City voters on Tuesday will decide whether to appoint a commission to study home rule.
Everyone should vote yes, according to Mayor Bill Schirf, who stressed that a positive result
doesn't mean a commitment.
It would mean only that the commission would study the issue for nine months, make a recommendation and - if that recommendation is positive - write a home rule charter within another nine months.
That charter would go onto a second referendum ballot, and only then would voters decide whether to make Altoona a home rule municipality.
"Encourage the citizens," Schirf said at the most recent City Council meeting.
City Councilman Dave Butterbaugh and City Manager Joe Weakland agreed.
Home rule transfers the "basic authority to act in municipal affairs" from state law to a local charter, according to Home Rule in Pennsylvania, a handbook published by the Department of Community and Economic Development.
"Local governments without home rule can only act where specifically authorized by state law," the handbook states. "Home rule municipalities can act anywhere, except where they are specifically limited by state law."
Because home rule eliminates caps on state taxes, it's a good way out of the Act 47 distressed municipalities program, according to the city's Act 47 recovery plan.
City officials from the beginning said they want to make Altoona's stay in Act 47 brief.
Act 47 eliminated those caps, but they return when the city leaves, unless it's under home rule by then - although home rule wouldn't allow for continuation of the Act 47 earned income "commuter tax" on nonresidents.
Home rule would, however, give flexibility to shift the burden toward "user fee"-like taxes, such as the real estate transfer tax - and off property tax, which is burdensome to many older people, according to Weakland.
The commission would need to confine its investigation to a choice between home rule or not, but if it recommends home rule, it can look at changing the form of city government from council-manager, according to city officials and the handbook.
"Governmental form, along with increased local autonomy, are the two major issues to be considered," the handbook states.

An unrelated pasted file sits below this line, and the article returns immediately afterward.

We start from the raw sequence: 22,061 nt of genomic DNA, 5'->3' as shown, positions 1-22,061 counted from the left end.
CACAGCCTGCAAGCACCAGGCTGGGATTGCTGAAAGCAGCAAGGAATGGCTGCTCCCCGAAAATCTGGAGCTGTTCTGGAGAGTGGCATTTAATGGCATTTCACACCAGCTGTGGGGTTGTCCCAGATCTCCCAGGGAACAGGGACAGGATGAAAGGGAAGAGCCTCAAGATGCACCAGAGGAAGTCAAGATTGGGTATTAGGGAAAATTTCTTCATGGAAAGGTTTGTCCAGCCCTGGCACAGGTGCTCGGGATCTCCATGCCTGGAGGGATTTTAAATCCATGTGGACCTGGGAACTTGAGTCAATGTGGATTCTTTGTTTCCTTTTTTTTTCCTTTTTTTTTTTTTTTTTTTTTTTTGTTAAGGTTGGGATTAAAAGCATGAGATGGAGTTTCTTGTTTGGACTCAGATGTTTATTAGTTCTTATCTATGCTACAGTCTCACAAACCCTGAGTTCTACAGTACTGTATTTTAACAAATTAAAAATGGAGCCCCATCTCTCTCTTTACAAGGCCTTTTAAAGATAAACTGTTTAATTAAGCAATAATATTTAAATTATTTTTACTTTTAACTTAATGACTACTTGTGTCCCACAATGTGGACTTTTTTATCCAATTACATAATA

There's almost total flexibility in choosing the governmental form, according to the handbook. The only stipulation is that the new governing body must be chosen by popular election.
Most study commissions have chosen one of the two "basic" forms - council-manager or strong mayor-council, according to the handbook.
Weakland cautioned against the strong mayor form. Elect a strong mayor who's incompetent, and you're stuck with him for four years, he said. Choose an incompetent manager, and you just fire him, he said.
Other forms include weak mayor-council (traditional in boroughs), commission and the traditional township form, according to the handbook.
Weakland also doesn't favor the commission form, which was Altoona's prior to about 1990, when a government study commission recommended what the city has now. The commission consisted of five full-time council members who reorganized ever year, deciding "who would run what departments," he said.
"It was all political," Weakland said. "Experience, training and education had nothing to do with it."
A minority party councilman would end up with the highway department, because that generated lots of complaints, he said. A majority councilman would take finance, because that was the least controversial department, with the least interaction with the public, he said.
The mayor automatically controlled police.
There was a lot of hiring of friends and political supporters, not all of whom were qualified, Weakland said.
Government requires more sophistication and professional expertise now, in virtually all fields, including personnel, finance, firefighting and police, he said.
If the city would revert to the commission form, it would create an expensive upper layer of authority over the current professional layer, he said.
Altoona's current City Council is part-time, with nominal pay.
Marita Kelley, program manager for the Department of Community and Economic Development, declined to recommend "up front" what form of government the study commission should favor, if it first chooses home rule.
"The study commission drives the whole action and development of the form of government," Kelley said.
Eventually, DCED and the citizens will get to comment on the study commission's recommendation, she said. And ultimately, the voters decide.
Not all forms of government are equally efficient, but they all have some merit, Kelley said.
"That's why they have to be analyzed," she said.
While the Act 47 recovery plan required the city to at least consider home rule, the coordinator won't have veto power over the study commission's work, according to Kelley, who stressed that her opinion on the matter doesn't carry the weight of an attorney's.
The coordinator, however, could state a position on the recommendations, she said.
Mirror Staff Writer William Kibler is at 949-7038.